When it comes to sharing history with young people, nothing brings it alive better than a living historian leading activities and offering truly historic objects that can be explored by little hands. This February, observe Black History Month at your library with opportunities to meet living historians from the 23rd Regiment United States Colored Troops, visit a historic one-room school house, or learn about secret code used for the Underground Railroad. These Fabulous Friday: Journey to Freedom events are happening at five of CRRL's library branches.
What's better than a store-bought valentine with your name on it? Add a little something sweet to make it a valentine to remember. Sure, you can buy pretty candy at just about any store this time of the year, but you can also get creative and make it yourself.
A hunting party tiptoes through the dark woods, nets in hand. They spot their quarry, a beautifully colored bird, resting on a branch. The littlest member of the group greets the bird, but the others hush him. "Shh! We Have A Plan."
Let us help make your Valentine's Day love-ly! Check out these classes, books, and activities for fun ideas to make your celebration special.
Oranges bring a warm sweetness to the dreariest winter day. They are full of good things: vitamins, minerals, and fiber. Some oranges are used to make juice while others are eaten just as they are.
Who wants a fun way to learn? I do! I do! SkillSurfer is HelpNow’s portal to the Learning Library, where you can find waves of learning fun and skill building activities. By selecting a learning level (elementary, middle, high school, or college) and a subject (math, reading, science, writing, social studies, and more), you will have access to an ocean of opportunities to ride the wave of learning.
Gone are the libraries with librarians shushing children for the slightest noise. Now we have libraries that encourage play and having fun, all while getting children ready to read.
Home is a visual exploration of the many dwellings in our world. Each illustration shows the sheer variety of places where we live. Some people make their homes in the country, while others might live in apartments.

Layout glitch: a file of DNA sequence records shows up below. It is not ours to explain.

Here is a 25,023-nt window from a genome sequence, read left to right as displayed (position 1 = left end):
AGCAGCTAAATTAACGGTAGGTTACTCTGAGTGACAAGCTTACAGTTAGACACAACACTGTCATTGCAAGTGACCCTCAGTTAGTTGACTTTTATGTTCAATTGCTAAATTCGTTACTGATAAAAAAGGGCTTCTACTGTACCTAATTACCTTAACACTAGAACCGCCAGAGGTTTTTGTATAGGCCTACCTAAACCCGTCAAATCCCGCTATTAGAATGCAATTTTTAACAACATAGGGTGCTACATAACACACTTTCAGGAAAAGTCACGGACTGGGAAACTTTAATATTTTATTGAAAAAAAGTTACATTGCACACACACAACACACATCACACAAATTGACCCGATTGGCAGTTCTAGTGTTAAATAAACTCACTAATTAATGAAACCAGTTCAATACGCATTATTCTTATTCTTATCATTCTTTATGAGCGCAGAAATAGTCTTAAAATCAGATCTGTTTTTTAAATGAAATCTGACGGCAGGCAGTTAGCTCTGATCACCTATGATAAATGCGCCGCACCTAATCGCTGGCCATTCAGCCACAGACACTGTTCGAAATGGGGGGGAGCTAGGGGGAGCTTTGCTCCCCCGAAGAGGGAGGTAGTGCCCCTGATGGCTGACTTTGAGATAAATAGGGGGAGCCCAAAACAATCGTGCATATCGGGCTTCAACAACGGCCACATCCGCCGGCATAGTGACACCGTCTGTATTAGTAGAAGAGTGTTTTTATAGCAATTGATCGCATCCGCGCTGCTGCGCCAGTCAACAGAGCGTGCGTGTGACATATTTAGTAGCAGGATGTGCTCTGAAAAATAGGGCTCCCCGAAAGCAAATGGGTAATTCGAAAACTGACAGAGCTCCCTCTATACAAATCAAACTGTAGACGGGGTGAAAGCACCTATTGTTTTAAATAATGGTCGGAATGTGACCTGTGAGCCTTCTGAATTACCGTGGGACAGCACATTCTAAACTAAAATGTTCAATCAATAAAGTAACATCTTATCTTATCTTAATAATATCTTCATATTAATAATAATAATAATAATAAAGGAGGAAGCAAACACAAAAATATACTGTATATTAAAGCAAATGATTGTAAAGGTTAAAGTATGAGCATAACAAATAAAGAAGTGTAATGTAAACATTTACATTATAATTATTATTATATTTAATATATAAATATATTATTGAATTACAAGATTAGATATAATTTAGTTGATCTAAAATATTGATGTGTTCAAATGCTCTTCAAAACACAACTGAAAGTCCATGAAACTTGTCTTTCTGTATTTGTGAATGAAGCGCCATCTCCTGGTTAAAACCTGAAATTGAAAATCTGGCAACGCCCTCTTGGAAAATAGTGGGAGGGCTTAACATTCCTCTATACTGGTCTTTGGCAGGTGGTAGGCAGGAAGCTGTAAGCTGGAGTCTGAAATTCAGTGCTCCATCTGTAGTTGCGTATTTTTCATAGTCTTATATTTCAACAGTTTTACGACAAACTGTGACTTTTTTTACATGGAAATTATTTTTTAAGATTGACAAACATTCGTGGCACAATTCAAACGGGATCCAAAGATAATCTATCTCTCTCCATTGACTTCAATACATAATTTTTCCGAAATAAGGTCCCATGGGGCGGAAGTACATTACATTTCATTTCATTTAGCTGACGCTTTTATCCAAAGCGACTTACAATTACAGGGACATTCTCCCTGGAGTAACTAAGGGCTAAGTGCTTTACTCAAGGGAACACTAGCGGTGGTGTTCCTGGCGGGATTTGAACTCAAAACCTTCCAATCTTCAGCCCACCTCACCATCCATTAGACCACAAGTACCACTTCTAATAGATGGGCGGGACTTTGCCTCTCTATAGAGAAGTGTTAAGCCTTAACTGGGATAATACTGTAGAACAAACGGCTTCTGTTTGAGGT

The book is not limited to people or even planet Earth. We see beehives, moon colonies, and the old woman who lived in a shoe. Many of the homes we visit are depicted as intricate, double-page spreads, giving the reader much to discover.
Where Are the Great Plains?
The Great Plains are the part of North America east of the Rocky Mountains and west of the Mississippi River. The American states that are part of this region are Colorado, Kansas, Montana, Nebraska, New Mexico, North Dakota, Oklahoma, South Dakota, Texas, and Wyoming. The land there is flat and includes prairie, steppe and grassland.
Who Are the Plains Indians?
There were many differently-named tribes who lived on the Great Plains when the Europeans came, but they mostly shared a common culture because of living in similar environments. The buffalo (bison) was a major source of food along with other game and cultivated crops. They also gathered wild fruits and vegetables. Nomadic (roaming) tribes lived in large teepees, often painted with religious symbols. Tribes that did not roam often lived in earthen or grass lodges and would grow crops.
Druthers whisks us to the rainiest of days, where a young girl is bored beyond belief. Her father asks her, "If you had your druthers, what would you do?" The girl has never heard of the term before. Her father explains that druthers are what you would rather do if you could do anything at all.
In a matter of seconds, the girl and her father imagine all sorts of exciting adventures. The pair visit the zoo, ride ponies in the Old West, and sail a fearsome pirate ship to the island of dinosaurs!